Guldstrand Motorsports began somewhat inauspiciously in the Burbank, California backyard of Dick Guldstrand’s friend and crew chief Bobby Joe MacDonald in 1969. In the more than four decades since, the shop has built hundreds of race and street cars and worked on thousands more. Former Corvette racer Guldstrand never guessed that one of his final projects would be a cup holder. “Ah, yes, the cup holder,” Guldstrand says with a hint of ruefulness. “We could write a story about the cup holder.” And so we shall.
The story starts in 2009, with a telephone call. On the phone was Victoria Hearst, daughter of newspaper publisher Randolph Hearst, granddaughter of legendary media giant William Randolph Hearst and a long-time customer of Guldstrand Motorsports. She was calling Guldstrand about a car she wanted to have built.
As Hearst tells it, “A friend got me hooked on watching Barrett-Jackson auctions on television, and I started seeing these cars, street rods, that had the original body and stuff, but put it all on a new chassis. I thought, ‘You know what, I’d like an older Vette, but I don’t want to deal with all the old mechanicals in it.’ So I called brother Dick and said, ‘I’ve got a plan. What if we got a mid-year and put it on a modern chassis? Would you want to be my partner in crime?’”
Guldstrand readily agreed and therewith began a search for the appropriate car. The hunt consumed over nine months, took Guldstrand all the way to the East Coast and turned up a lot of badly repaired bodies and bent, rusty frames. Finally, ironically, the car he ended up buying, a 1965 coupe with a standard 327 V8 and four-speed manual transmission, was located in Southern California, scarcely 30 miles away.
“It was owned by a wonderful guy,” Guldstrand recounts, “a retired Navy pilot who had bought it to drive and then restore with his son. After he retired, his son moved away and all of sudden he wasn’t into it anymore.” Over the course of 15 years, the owner had taken the car apart and amassed replacement parts. Members of a local Corvette club told Guldstrand about the car and said the owner would probably like to be made some sort of decent offer to take it out of his garage. And that’s exactly what happened.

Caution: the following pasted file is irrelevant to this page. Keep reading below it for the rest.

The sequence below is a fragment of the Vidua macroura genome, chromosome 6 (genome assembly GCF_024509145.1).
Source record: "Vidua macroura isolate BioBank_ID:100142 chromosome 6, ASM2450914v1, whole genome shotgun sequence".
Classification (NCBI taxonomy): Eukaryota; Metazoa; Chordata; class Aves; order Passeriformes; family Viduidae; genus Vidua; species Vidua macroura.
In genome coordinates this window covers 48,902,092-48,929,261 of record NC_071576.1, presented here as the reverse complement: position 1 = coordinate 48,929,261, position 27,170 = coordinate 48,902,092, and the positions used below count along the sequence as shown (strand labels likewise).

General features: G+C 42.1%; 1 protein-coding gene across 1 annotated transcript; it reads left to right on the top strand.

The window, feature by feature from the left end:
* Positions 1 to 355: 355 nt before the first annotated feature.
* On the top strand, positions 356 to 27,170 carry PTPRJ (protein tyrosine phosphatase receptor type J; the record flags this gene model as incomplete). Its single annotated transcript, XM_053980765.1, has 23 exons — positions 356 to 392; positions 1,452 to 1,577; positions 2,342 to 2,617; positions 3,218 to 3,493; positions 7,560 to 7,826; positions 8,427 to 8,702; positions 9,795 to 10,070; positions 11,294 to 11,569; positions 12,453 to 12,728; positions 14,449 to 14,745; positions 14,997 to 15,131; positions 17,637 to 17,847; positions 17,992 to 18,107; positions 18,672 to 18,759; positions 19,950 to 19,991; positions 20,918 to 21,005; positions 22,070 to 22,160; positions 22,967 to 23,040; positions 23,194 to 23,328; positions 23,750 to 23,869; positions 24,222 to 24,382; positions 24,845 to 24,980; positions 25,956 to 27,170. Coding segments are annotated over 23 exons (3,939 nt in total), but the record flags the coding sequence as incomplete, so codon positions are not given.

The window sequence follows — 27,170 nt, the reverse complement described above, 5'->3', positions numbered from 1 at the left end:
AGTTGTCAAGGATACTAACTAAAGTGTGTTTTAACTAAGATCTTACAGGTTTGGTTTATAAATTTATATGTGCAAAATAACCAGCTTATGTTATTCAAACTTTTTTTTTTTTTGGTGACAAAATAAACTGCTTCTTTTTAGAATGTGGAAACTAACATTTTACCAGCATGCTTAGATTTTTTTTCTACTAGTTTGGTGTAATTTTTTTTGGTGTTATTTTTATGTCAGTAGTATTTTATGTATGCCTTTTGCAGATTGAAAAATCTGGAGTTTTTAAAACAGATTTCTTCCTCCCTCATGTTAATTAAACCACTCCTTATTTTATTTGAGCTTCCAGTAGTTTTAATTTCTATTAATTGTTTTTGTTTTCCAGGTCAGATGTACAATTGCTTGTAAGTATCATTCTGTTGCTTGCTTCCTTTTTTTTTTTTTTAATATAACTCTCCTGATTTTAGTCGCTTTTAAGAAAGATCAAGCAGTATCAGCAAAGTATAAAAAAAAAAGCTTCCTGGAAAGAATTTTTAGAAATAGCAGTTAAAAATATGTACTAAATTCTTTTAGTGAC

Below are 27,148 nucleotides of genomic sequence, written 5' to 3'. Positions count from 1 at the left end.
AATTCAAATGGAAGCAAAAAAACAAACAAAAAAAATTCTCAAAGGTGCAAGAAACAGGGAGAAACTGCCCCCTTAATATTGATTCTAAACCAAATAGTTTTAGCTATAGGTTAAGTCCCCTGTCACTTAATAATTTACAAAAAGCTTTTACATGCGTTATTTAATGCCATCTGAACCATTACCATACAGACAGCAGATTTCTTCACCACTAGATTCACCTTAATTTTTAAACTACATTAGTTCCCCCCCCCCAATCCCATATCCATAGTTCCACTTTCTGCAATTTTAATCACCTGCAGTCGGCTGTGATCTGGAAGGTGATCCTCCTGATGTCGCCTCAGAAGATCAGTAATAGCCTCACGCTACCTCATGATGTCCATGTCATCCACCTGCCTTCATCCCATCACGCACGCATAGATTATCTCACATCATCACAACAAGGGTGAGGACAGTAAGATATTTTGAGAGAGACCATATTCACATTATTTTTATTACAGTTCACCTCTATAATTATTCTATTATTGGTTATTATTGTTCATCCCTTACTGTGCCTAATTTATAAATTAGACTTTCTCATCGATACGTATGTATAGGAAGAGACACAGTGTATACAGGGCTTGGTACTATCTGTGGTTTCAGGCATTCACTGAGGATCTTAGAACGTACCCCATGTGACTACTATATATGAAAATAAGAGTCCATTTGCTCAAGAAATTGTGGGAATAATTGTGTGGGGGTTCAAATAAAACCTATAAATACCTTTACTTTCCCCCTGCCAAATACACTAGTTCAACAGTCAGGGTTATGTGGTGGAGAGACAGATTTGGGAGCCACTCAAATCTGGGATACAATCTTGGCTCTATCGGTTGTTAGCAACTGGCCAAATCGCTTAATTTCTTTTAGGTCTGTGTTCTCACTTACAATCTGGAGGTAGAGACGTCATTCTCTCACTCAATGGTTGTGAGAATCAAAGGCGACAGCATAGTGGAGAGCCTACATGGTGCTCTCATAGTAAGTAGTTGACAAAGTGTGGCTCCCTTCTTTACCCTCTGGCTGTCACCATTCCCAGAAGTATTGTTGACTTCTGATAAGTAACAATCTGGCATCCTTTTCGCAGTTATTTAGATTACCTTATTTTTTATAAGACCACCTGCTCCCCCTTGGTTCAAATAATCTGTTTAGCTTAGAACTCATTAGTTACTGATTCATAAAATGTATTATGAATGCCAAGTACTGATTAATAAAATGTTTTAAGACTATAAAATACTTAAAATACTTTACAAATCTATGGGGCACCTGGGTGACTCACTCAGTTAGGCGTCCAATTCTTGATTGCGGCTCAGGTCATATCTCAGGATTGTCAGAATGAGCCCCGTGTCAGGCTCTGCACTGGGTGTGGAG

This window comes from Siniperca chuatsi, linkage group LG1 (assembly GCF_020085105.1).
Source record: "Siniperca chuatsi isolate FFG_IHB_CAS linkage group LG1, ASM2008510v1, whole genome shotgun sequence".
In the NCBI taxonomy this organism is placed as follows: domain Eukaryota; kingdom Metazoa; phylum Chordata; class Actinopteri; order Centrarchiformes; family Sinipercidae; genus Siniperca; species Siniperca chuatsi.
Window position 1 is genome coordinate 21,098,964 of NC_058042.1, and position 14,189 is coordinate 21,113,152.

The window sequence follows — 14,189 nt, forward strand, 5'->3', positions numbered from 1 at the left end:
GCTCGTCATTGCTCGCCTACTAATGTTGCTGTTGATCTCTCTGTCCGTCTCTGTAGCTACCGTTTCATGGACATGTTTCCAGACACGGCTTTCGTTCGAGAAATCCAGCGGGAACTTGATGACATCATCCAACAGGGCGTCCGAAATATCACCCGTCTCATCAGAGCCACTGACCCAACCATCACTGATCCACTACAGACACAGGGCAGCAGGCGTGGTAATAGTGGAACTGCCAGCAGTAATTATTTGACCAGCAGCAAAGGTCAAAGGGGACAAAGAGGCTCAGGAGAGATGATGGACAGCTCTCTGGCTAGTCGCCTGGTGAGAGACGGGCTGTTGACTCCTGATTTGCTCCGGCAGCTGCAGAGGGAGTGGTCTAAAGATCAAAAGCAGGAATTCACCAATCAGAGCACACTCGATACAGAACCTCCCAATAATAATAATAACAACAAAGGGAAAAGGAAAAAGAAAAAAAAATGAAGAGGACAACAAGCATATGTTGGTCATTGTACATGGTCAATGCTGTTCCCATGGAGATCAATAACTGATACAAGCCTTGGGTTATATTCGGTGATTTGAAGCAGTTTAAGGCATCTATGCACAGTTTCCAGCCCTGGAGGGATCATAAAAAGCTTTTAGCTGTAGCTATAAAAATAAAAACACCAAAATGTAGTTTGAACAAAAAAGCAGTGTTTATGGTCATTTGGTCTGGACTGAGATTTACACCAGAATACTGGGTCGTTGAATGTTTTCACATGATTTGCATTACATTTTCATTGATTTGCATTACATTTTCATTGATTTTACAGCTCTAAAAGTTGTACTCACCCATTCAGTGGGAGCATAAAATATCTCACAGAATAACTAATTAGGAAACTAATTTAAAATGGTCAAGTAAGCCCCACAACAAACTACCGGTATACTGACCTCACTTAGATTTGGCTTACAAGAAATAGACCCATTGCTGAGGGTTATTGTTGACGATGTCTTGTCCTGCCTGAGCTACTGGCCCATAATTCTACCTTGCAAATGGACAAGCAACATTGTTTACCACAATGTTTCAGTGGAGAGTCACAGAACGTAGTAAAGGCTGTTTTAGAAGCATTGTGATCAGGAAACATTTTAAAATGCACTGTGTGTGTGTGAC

With the Corvette in hand, the work could begin. Guldstrand started with a frame from Paul Newman of Newman Car Creations in Templeton, California. “We have a lot of experience with the C4 suspension parts, how to modify them for the old frame,” Guldstrand explains. “Instead of having to retool and fabricate the whole thing, though, we had Newman do one of his frames and sent him the parts to put on it, and then he fabricated where I wanted to put the bits and pieces.” The chassis features several Guldstrand Motorsports suspension components, including strut rods, anti-sway bars and bushings. This is the first Newman frame to use coil-over shocks, units specifically developed and sold by Guldstrand for C4 Corvettes. “It was quite a study,” Guldstrand smiles. “I mean, back and forth, all the drawings and fiddling around. We had to modify the entire backside to get the C4 suspension parts, coil-overs and all that on it the way I wanted them.”
As for the powerplant, Guldstrand chose to go with an LS1 engine. In standard trim, this C5-era 346-cubic-inch V8 is good for 345 horsepower; Guldstrand massaged it to the tune of 400 horsepower. It is mated to a four-speed 4L60-E automatic transmission, as Hearst confesses she can’t drive a stick. Special mounts had to be fabricated for the engine, transmission and 12.5:1-ratio rack-and-pinion steering box. The frame was further modified to accept the custom exhaust system designed by Guldstrand; it incorporates Flowmaster components.